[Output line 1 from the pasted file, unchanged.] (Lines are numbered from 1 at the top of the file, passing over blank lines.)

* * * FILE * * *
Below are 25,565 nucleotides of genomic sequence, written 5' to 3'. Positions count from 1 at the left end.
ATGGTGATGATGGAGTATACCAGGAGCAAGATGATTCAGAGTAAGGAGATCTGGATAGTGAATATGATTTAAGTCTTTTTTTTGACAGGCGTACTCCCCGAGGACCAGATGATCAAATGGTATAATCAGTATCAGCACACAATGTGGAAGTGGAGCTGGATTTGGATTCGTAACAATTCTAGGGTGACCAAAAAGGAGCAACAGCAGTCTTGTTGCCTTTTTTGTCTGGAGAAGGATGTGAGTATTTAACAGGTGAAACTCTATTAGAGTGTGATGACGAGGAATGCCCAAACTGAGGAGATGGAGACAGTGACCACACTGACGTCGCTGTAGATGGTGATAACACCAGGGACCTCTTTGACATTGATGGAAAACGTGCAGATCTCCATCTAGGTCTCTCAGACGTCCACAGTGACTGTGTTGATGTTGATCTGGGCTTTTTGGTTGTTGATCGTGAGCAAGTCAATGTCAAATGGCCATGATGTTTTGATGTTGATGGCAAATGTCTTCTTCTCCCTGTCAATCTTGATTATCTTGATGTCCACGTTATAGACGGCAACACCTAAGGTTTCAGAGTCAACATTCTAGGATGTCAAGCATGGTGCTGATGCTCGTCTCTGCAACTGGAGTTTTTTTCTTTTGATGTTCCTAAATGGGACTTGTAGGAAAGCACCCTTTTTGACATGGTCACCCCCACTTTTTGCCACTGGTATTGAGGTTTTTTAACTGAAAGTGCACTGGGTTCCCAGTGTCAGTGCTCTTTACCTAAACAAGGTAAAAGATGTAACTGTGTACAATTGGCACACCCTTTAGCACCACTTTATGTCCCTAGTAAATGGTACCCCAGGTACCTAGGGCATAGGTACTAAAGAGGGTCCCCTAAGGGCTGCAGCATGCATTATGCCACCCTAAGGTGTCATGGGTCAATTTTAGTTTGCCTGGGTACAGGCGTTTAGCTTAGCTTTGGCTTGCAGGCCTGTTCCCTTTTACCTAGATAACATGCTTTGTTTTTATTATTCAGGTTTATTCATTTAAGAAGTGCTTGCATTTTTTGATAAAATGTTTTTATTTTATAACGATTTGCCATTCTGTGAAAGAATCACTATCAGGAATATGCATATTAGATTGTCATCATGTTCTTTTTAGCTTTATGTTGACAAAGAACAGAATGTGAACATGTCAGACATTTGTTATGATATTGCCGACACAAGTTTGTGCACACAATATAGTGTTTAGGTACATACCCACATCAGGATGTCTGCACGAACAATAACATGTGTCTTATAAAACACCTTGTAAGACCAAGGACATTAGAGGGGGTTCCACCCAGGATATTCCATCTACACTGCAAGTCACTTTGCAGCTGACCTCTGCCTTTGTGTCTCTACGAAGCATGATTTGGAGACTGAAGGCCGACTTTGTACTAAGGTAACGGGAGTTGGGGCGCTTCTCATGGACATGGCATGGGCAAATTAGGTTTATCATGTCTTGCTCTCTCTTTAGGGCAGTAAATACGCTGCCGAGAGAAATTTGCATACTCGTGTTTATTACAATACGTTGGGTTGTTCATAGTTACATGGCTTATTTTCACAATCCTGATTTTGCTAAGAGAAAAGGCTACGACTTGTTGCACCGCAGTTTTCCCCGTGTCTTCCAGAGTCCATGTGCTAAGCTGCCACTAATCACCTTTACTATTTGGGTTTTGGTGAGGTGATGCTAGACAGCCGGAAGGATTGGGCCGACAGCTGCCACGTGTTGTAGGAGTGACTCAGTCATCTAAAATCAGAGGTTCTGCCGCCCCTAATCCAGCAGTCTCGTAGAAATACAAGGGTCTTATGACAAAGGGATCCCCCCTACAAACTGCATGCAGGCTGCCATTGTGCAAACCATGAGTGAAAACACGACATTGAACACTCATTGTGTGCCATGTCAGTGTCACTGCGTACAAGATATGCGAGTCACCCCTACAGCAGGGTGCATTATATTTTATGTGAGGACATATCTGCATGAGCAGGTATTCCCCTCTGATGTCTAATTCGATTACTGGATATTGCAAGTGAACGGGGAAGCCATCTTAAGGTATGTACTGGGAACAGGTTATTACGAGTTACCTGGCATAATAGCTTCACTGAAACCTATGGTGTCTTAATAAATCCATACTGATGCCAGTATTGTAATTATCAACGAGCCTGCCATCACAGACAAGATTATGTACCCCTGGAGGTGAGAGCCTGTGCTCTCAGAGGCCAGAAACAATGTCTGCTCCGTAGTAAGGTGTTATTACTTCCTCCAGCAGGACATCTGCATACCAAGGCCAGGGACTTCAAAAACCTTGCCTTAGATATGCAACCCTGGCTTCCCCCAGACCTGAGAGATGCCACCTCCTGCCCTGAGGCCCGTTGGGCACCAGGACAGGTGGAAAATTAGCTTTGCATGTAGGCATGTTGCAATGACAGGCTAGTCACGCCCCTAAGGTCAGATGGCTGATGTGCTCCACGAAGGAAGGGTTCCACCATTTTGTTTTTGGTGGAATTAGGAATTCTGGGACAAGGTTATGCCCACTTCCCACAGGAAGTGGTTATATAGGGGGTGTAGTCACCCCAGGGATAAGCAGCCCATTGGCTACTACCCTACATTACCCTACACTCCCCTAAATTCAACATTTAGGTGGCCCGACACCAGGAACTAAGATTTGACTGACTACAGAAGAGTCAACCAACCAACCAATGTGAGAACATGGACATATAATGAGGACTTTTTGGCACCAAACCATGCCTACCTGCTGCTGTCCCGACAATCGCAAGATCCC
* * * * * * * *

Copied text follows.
Below are 25,565 nucleotides of genomic sequence, written 5' to 3'. Positions count from 1 at the left end.